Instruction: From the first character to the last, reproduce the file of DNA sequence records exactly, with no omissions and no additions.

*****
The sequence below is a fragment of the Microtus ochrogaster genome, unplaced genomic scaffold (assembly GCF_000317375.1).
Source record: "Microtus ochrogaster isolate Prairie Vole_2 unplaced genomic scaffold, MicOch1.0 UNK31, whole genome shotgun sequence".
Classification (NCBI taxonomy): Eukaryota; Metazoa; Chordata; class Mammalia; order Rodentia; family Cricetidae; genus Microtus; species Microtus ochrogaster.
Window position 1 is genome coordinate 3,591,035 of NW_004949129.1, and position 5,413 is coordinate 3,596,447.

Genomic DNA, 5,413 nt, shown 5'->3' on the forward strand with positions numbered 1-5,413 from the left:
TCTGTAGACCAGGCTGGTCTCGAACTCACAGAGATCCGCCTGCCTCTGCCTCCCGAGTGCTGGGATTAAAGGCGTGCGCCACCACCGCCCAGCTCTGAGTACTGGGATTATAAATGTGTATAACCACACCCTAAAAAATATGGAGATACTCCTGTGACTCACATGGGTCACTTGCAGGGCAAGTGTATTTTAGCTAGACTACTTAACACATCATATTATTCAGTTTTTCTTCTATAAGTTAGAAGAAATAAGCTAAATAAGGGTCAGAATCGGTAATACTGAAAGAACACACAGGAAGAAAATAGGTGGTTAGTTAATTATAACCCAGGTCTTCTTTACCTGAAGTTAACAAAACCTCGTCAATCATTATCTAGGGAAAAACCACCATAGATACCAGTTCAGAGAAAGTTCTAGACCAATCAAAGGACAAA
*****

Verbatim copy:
The sequence below is a fragment of the Microtus ochrogaster genome, unplaced genomic scaffold (assembly GCF_000317375.1).
Source record: "Microtus ochrogaster isolate Prairie Vole_2 unplaced genomic scaffold, MicOch1.0 UNK31, whole genome shotgun sequence".
Classification (NCBI taxonomy): Eukaryota; Metazoa; Chordata; class Mammalia; order Rodentia; family Cricetidae; genus Microtus; species Microtus ochrogaster.
Window position 1 is genome coordinate 3,591,035 of NW_004949129.1, and position 5,413 is coordinate 3,596,447.

Genomic DNA, 5,413 nt, shown 5'->3' on the forward strand with positions numbered 1-5,413 from the left:
TCTGTAGACCAGGCTGGTCTCGAACTCACAGAGATCCGCCTGCCTCTGCCTCCCGAGTGCTGGGATTAAAGGCGTGCGCCACCACCGCCCAGCTCTGAGTACTGGGATTATAAATGTGTATAACCACACCCTAAAAAATATGGAGATACTCCTGTGACTCACATGGGTCACTTGCAGGGCAAGTGTATTTTAGCTAGACTACTTAACACATCATATTATTCAGTTTTTCTTCTATAAGTTAGAAGAAATAAGCTAAATAAGGGTCAGAATCGGTAATACTGAAAGAACACACAGGAAGAAAATAGGTGGTTAGTTAATTATAACCCAGGTCTTCTTTACCTGAAGTTAACAAAACCTCGTCAATCATTATCTAGGGAAAAACCACCATAGATACCAGTTCAGAGAAAGTTCTAGACCAATCAAAGGACAAA